By now we had decided not to move to the Sawbill Campground as suggested by the ranger but at least to drive up there and see what all the fuss was about. We fed Toohey, loaded up in the Tacoma and drove the 12 miles. The road, a main gravel route, is wide, well maintained and moves you along through the forest at a pretty fast pace for a forest service road. We reached the camp, drove the loop seeing lots of available sites, decided again, that our camp was fine and that we could easily drive up here for the day if the lake was on the list of funtivities. 

The one cool thing about this camp is it sits at the wilderness area and the outfitter provides all the gear for those canoe packing the wilderness. The wilderness is basically lake after lake that either connect or closely exist within a short portage of one another. There are no roads so remote is a thing here. The parking lot to the outfitters was packed with cars from all over. We asked about daily canoe rentals and they allow dogs, so Toohey can play in a boat with us. Oh, and they also rent SUP’s so maybe, just maybe the 3 of us can actually SUP a distance together. This is something on our list.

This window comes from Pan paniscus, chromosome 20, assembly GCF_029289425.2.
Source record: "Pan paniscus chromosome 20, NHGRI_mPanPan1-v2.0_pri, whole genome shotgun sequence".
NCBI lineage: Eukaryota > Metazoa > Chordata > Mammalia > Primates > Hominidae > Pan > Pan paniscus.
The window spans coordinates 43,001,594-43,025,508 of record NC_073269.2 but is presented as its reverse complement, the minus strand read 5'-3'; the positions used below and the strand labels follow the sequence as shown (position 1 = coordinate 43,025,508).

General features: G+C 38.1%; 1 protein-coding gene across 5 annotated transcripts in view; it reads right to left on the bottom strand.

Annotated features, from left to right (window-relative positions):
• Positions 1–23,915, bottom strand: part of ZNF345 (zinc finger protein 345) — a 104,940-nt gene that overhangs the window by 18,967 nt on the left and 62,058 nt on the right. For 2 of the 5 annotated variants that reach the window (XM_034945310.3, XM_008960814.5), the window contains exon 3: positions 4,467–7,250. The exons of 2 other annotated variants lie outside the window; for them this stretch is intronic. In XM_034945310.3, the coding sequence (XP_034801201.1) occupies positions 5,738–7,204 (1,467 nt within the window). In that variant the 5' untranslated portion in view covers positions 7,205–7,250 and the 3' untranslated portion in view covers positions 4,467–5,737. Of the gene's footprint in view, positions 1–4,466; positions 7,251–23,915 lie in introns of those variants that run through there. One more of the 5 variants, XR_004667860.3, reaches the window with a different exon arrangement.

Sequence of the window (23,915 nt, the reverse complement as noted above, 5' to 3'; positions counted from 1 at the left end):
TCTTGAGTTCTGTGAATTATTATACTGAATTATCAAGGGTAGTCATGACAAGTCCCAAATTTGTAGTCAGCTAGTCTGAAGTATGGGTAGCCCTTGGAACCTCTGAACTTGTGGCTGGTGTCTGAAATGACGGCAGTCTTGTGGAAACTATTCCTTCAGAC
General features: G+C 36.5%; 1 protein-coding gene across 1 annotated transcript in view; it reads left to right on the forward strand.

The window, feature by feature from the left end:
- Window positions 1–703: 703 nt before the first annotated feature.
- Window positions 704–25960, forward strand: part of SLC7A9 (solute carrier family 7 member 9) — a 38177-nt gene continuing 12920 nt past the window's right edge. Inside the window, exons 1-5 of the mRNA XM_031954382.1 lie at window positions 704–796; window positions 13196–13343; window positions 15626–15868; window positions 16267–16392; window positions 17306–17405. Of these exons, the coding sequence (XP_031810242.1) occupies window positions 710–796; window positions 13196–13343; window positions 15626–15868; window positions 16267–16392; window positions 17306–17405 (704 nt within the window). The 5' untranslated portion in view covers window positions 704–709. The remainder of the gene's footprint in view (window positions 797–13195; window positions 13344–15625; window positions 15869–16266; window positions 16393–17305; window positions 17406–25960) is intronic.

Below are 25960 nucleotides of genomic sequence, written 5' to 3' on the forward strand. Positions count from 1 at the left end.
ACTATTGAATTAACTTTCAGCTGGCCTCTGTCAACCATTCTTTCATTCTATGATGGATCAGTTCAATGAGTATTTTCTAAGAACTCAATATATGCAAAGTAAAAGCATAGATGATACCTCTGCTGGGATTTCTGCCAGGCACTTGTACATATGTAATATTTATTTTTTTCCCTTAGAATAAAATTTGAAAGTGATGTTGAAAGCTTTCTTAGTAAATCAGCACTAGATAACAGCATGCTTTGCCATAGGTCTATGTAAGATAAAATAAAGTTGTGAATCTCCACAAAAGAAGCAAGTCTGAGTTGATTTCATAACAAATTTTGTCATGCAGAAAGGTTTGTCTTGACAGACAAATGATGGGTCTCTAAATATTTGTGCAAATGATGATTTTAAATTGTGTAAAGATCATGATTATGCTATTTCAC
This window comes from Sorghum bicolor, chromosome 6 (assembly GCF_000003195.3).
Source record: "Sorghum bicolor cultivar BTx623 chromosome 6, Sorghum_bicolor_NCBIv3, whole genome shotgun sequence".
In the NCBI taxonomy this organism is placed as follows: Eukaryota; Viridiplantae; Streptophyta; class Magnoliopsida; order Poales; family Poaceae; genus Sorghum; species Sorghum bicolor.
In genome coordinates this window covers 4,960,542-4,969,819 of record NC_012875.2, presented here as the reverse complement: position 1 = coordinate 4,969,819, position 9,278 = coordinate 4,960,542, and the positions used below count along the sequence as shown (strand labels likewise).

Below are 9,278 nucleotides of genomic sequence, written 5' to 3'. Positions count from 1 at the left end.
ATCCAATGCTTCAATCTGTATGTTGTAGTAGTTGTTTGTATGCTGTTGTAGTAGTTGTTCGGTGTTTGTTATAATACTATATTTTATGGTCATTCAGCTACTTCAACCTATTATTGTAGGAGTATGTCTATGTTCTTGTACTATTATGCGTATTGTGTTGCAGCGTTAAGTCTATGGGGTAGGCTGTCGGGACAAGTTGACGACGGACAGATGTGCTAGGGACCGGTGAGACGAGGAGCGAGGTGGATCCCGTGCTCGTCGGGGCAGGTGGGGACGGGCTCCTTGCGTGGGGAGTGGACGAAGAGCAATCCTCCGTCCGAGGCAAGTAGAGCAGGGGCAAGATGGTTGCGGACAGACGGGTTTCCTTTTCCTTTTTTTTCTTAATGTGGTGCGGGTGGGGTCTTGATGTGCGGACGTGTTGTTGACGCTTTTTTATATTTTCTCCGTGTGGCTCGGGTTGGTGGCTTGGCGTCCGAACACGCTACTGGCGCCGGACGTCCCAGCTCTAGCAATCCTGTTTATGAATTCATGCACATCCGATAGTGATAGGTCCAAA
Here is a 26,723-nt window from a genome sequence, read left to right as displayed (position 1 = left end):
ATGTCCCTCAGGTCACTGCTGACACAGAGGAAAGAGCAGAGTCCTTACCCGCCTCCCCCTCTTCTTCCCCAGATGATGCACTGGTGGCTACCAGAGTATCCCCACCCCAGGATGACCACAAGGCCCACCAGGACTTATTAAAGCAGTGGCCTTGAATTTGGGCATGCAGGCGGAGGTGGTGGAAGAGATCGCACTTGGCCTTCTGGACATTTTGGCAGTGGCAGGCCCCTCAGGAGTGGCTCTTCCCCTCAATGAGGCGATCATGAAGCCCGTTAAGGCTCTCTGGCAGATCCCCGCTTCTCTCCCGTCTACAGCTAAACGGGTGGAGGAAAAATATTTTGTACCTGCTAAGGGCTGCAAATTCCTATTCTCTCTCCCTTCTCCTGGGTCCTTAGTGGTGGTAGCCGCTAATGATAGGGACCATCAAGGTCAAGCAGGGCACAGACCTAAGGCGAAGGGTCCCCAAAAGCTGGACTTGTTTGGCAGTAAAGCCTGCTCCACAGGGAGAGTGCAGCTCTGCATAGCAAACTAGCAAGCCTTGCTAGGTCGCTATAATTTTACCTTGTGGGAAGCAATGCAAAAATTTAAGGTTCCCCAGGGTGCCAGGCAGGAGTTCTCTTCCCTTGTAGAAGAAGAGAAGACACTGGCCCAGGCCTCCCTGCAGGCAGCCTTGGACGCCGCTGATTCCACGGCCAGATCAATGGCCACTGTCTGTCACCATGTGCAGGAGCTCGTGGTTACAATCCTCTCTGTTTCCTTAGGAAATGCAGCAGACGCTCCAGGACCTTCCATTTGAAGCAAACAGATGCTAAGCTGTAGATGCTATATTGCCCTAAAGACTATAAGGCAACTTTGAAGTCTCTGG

We left and made the drive past our camp and back to Whitefish Lake where we biked to earlier so Toohey could swim. Again, no one was seen and we had the boat launch area to ourselves for Toohey to chase sticks into the lake, getting some good swim exercise in for the day. As we stood there one thing dawned on us. These lakes, over 9999 of them in the state, were pretty in a gnarly kind of way, based on the four we’d seen. The water is calm with loons floating around. The forest is a lush green, pretty where the trees have been allowed to grow. The dense treelines around the lake meet the water’s edge with rocky shorelines. As you stand across looking at the forest with the sky as a backdrop, bad haircut comes to mind. When my mom would cut my hair as a child, she would be mostly done with the perfect bowl cut then look back, finding all kinds of hairs she’d missed along the way, extending below the bowl line, looking scraggly. If not clipped then, they would get scragglier as all the hair grew. Not that she gave me a bad haircut, but these tadpole looking straggly trees certainly make me think “bad haircut” and of my mom.